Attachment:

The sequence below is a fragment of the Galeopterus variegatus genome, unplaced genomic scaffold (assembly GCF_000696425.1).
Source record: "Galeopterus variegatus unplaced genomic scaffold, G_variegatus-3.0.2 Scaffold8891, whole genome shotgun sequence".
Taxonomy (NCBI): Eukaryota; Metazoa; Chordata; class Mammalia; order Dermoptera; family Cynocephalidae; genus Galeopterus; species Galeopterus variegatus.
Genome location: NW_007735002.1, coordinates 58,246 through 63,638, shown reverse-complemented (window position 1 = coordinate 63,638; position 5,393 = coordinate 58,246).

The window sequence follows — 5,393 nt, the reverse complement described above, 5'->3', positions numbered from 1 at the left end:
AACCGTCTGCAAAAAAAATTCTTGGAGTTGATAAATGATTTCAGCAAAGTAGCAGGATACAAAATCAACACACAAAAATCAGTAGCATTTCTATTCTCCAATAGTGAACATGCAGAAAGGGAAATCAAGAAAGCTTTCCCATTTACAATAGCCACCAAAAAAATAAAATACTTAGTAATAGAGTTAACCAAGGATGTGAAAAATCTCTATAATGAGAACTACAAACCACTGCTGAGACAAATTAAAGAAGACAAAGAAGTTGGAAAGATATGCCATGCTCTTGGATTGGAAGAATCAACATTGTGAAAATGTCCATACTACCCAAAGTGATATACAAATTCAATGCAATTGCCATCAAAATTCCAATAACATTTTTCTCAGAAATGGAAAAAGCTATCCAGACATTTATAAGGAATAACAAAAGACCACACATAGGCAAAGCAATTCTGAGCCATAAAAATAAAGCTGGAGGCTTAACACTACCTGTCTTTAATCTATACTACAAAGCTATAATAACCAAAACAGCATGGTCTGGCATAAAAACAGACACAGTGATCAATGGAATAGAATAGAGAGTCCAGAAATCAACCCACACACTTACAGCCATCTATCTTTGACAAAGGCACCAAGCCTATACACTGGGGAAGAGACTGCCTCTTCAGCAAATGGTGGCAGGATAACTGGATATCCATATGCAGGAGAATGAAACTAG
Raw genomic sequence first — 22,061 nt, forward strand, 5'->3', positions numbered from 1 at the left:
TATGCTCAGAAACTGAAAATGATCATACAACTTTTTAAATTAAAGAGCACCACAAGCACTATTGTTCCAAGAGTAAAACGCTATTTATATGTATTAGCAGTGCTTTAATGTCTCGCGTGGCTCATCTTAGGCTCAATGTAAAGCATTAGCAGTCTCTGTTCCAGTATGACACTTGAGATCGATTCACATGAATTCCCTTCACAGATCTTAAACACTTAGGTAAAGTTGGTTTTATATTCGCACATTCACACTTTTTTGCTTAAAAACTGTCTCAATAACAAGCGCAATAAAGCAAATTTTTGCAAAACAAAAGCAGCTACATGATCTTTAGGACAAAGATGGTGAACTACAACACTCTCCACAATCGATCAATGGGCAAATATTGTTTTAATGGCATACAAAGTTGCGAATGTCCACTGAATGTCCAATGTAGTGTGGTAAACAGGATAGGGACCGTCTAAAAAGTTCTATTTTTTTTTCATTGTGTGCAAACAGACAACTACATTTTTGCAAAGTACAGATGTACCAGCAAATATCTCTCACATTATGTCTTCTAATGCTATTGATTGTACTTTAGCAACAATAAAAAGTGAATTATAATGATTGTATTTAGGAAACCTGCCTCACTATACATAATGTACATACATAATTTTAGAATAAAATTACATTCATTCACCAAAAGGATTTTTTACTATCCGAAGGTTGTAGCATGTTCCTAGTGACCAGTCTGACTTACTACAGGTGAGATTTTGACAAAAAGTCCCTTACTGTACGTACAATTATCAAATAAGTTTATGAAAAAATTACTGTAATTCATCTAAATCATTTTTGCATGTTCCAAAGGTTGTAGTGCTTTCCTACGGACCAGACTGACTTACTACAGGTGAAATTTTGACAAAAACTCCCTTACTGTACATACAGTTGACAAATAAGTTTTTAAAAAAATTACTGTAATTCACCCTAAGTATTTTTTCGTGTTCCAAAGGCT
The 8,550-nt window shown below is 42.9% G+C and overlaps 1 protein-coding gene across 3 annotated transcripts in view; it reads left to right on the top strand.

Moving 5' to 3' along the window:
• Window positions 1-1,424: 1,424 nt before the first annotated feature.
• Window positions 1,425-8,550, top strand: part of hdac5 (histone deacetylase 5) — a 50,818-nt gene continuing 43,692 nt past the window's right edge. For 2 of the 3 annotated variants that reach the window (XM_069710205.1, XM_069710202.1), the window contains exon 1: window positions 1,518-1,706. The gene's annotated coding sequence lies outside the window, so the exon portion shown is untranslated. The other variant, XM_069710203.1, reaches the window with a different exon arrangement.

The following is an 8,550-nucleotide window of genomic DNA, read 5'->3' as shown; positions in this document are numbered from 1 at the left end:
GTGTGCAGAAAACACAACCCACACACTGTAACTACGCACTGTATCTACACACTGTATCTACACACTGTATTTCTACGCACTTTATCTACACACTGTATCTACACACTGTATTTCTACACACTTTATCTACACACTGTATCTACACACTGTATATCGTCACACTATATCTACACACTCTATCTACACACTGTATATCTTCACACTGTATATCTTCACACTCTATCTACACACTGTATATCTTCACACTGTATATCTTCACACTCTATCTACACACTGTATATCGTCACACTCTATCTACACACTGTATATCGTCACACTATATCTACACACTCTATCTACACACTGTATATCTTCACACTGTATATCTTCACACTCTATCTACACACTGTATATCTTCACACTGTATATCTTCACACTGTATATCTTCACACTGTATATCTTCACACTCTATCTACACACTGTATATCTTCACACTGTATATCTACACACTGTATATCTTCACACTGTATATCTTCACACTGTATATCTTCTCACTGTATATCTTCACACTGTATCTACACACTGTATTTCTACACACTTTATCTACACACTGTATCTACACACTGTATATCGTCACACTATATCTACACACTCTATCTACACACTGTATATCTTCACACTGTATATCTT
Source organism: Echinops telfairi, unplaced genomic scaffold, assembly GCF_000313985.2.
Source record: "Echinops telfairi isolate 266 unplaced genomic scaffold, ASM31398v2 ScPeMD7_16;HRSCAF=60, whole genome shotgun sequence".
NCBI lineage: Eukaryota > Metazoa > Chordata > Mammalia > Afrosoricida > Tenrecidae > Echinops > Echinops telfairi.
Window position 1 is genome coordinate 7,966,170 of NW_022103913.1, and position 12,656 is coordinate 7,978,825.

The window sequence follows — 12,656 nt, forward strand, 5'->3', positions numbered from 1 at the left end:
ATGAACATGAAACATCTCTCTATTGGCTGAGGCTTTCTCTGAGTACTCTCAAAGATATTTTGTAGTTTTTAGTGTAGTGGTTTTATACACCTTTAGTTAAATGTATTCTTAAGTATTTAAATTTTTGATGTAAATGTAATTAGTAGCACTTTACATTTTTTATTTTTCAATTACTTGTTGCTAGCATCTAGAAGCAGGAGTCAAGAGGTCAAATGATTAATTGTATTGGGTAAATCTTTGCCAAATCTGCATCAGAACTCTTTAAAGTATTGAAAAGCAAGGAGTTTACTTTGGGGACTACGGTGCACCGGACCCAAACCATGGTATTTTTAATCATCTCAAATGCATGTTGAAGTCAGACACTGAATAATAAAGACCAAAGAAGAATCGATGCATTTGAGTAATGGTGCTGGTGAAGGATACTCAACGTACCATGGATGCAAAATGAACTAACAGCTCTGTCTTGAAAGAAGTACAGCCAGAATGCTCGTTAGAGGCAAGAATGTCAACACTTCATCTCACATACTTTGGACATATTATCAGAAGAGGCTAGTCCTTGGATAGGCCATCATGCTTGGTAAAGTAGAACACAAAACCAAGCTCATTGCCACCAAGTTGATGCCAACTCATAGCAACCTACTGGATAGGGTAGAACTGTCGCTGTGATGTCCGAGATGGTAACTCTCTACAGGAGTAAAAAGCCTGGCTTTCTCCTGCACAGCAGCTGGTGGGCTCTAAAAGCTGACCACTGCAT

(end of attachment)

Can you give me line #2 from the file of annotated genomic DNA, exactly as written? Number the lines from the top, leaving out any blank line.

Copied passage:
Source record: "Galeopterus variegatus unplaced genomic scaffold, G_variegatus-3.0.2 Scaffold8891, whole genome shotgun sequence".